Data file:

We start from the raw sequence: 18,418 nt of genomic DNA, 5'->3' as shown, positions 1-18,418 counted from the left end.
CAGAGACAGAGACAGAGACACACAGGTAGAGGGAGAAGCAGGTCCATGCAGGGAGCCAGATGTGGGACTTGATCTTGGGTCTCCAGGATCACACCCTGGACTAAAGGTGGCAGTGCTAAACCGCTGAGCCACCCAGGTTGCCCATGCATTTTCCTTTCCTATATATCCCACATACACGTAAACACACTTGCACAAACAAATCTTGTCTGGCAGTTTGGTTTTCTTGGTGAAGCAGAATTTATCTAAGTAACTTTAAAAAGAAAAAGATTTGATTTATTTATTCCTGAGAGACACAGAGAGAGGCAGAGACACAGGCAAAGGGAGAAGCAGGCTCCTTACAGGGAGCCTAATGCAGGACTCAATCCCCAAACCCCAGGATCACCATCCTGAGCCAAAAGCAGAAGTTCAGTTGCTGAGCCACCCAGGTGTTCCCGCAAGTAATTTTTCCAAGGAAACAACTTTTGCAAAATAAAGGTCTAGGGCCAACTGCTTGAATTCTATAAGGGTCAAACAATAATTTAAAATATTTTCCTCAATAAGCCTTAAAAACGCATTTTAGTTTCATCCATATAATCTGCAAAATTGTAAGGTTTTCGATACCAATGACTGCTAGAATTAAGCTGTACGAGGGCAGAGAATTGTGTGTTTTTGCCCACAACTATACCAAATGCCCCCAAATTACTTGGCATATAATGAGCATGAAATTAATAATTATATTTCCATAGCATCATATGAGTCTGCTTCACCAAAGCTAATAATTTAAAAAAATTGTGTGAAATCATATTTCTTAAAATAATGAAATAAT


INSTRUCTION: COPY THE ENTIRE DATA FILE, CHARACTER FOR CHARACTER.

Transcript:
We start from the raw sequence: 18,418 nt of genomic DNA, 5'->3' as shown, positions 1-18,418 counted from the left end.
CAGAGACAGAGACAGAGACACACAGGTAGAGGGAGAAGCAGGTCCATGCAGGGAGCCAGATGTGGGACTTGATCTTGGGTCTCCAGGATCACACCCTGGACTAAAGGTGGCAGTGCTAAACCGCTGAGCCACCCAGGTTGCCCATGCATTTTCCTTTCCTATATATCCCACATACACGTAAACACACTTGCACAAACAAATCTTGTCTGGCAGTTTGGTTTTCTTGGTGAAGCAGAATTTATCTAAGTAACTTTAAAAAGAAAAAGATTTGATTTATTTATTCCTGAGAGACACAGAGAGAGGCAGAGACACAGGCAAAGGGAGAAGCAGGCTCCTTACAGGGAGCCTAATGCAGGACTCAATCCCCAAACCCCAGGATCACCATCCTGAGCCAAAAGCAGAAGTTCAGTTGCTGAGCCACCCAGGTGTTCCCGCAAGTAATTTTTCCAAGGAAACAACTTTTGCAAAATAAAGGTCTAGGGCCAACTGCTTGAATTCTATAAGGGTCAAACAATAATTTAAAATATTTTCCTCAATAAGCCTTAAAAACGCATTTTAGTTTCATCCATATAATCTGCAAAATTGTAAGGTTTTCGATACCAATGACTGCTAGAATTAAGCTGTACGAGGGCAGAGAATTGTGTGTTTTTGCCCACAACTATACCAAATGCCCCCAAATTACTTGGCATATAATGAGCATGAAATTAATAATTATATTTCCATAGCATCATATGAGTCTGCTTCACCAAAGCTAATAATTTAAAAAAATTGTGTGAAATCATATTTCTTAAAATAATGAAATAAT